could not as three of them held me by the arms and legs. Then the second one
raped me.

... They took me to the former military infirmary where Ivo Zelenika, a
Croat whom I knew from before, was among those in charge. This hospital had
been turned into a camp. Ivo Zelenika searched me and took away from me DM
20,000 without giving me a receipt. He then put me in solitary confinement.

While in solitary confinement I was physically maltreated and interrogated
about my brother every day. At night Ivo Zelenika came and raped me. He came
armed and he forced me to sexual intercourse once or several times during
the night. First he would hit me some. I had to succumb to him for there was
the danger of his physically liquidating me, and he could have easily done
that being one of the top men in charge of the blackshirts, and answering to
no one for his conduct...

I spent about 20 days in this camp. My sister- in- law and another two women
from Nevesinje were with me. I personally know that my sister- in- law and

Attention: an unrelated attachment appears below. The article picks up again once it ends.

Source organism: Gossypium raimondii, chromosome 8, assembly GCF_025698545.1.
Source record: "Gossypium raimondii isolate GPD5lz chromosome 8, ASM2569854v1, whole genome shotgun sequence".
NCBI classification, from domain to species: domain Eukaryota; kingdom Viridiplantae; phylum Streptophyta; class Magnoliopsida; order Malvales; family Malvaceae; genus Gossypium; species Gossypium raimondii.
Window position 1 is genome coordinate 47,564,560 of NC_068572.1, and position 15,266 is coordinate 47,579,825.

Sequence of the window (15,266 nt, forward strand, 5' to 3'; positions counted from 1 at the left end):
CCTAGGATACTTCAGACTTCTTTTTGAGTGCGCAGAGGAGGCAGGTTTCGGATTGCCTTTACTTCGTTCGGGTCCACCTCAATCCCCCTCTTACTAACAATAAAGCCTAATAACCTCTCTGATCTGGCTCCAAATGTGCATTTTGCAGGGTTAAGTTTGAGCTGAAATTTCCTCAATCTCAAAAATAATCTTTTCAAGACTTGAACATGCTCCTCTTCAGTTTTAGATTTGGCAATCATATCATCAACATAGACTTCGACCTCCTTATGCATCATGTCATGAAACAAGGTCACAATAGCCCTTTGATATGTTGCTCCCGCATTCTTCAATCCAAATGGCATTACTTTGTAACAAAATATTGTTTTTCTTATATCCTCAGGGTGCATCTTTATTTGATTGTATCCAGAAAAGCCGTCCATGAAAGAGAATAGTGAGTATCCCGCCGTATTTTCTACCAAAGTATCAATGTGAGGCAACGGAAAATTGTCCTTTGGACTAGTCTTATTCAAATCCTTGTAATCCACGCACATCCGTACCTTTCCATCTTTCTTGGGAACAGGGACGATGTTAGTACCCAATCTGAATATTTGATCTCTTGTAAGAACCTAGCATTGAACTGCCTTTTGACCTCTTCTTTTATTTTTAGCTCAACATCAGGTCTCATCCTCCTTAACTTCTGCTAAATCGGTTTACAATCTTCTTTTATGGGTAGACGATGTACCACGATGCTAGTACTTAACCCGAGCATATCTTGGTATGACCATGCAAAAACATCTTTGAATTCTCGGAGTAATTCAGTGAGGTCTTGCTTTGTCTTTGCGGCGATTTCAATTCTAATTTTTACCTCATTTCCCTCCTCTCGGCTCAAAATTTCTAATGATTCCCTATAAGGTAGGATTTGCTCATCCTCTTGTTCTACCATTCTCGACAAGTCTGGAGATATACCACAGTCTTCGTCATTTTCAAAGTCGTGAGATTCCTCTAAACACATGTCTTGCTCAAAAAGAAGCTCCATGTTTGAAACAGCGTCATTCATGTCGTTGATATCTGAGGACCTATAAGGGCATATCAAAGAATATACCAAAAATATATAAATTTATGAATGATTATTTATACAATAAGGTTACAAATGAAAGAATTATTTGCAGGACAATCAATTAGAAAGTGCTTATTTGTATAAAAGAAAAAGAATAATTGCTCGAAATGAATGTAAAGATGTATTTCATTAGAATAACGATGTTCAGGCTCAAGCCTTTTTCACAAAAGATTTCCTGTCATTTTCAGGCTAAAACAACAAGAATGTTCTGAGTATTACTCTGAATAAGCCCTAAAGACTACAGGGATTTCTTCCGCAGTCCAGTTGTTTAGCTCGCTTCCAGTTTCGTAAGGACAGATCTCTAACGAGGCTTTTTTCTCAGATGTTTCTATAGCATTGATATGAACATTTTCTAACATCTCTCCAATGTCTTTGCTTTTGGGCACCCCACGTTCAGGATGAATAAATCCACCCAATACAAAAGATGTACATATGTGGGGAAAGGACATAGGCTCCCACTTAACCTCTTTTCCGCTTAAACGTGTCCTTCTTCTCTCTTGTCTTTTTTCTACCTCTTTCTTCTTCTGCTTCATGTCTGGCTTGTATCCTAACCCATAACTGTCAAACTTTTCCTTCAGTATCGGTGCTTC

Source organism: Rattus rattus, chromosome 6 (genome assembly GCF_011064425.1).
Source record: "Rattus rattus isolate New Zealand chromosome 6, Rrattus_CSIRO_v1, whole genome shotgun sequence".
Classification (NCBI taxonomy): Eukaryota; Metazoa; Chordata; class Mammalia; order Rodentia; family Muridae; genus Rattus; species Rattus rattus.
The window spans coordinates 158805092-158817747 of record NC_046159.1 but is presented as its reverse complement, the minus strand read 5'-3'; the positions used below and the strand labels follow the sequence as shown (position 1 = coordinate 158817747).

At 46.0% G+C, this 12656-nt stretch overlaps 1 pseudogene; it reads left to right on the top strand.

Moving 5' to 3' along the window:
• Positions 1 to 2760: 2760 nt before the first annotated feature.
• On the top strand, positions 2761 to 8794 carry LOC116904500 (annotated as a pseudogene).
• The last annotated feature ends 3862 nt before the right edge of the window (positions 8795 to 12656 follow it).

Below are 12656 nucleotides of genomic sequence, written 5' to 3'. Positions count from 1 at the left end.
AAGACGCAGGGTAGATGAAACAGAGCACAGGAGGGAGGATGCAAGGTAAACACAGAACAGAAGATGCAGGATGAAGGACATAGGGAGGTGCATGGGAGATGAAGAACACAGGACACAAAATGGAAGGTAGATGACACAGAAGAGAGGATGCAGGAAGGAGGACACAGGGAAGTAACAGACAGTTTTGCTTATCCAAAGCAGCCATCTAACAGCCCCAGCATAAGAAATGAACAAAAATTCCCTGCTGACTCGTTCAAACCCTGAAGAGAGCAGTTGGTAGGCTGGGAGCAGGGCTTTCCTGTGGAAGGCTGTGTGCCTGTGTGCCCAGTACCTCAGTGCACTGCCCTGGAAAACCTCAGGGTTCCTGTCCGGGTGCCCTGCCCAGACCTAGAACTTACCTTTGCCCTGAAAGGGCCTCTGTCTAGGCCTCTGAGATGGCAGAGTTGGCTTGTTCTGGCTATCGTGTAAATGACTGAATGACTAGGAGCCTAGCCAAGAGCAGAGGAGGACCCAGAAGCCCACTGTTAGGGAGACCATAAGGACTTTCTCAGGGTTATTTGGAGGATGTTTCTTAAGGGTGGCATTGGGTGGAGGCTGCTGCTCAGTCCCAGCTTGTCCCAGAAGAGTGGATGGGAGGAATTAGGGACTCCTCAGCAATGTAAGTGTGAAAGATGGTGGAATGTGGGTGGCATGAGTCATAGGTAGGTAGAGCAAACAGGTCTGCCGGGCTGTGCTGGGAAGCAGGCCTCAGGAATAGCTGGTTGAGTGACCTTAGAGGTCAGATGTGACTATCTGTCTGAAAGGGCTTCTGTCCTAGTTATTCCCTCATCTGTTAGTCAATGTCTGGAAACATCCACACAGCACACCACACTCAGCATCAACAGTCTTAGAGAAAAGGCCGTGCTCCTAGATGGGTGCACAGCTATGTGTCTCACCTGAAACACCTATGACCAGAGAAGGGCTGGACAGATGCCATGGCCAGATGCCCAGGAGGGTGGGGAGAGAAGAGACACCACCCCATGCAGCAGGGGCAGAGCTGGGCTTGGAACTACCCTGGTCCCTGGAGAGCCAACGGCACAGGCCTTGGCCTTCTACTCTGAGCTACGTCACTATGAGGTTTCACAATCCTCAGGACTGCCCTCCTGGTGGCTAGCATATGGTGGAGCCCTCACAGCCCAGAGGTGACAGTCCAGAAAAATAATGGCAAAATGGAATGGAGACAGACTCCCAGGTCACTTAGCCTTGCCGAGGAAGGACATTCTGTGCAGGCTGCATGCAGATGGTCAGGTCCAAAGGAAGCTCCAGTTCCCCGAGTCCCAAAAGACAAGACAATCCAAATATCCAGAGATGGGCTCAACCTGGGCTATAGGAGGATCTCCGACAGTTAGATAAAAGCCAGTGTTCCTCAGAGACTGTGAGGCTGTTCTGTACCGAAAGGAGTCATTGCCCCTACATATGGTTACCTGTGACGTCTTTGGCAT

these two women were repeatedly raped by men from the blackshirts formation.
I could see it with my own eyes.

Mrmo Omer, a Moslem from Mostar, was also among the blackshirts. I knew him
from before. He had been convicted of the murder of his wife and daughter.
When he was on guard duty at night he came for me, took me out of the room
and raped me. Before intercourse he beat me up with a rifle butt. When I was
no longer able to offer any resistance he raped me.

During my stay in this prison I was repeatedly raped by members of the Croat
blackshirts whom I did not know. This happened at night when they were on
guard duty.

From this place I was transferred to Capljina.

32. The witness 460/94 also stated that she had been raped:

... On June 7,1994 I had the most harrowing experience in my life, one that
I will never be able to forget. That evening I went to the cistern to get
some water.

As I was returning I saw a yellow van parked near the building in which I
lived and several men standing around it. They were all in mufti. A group of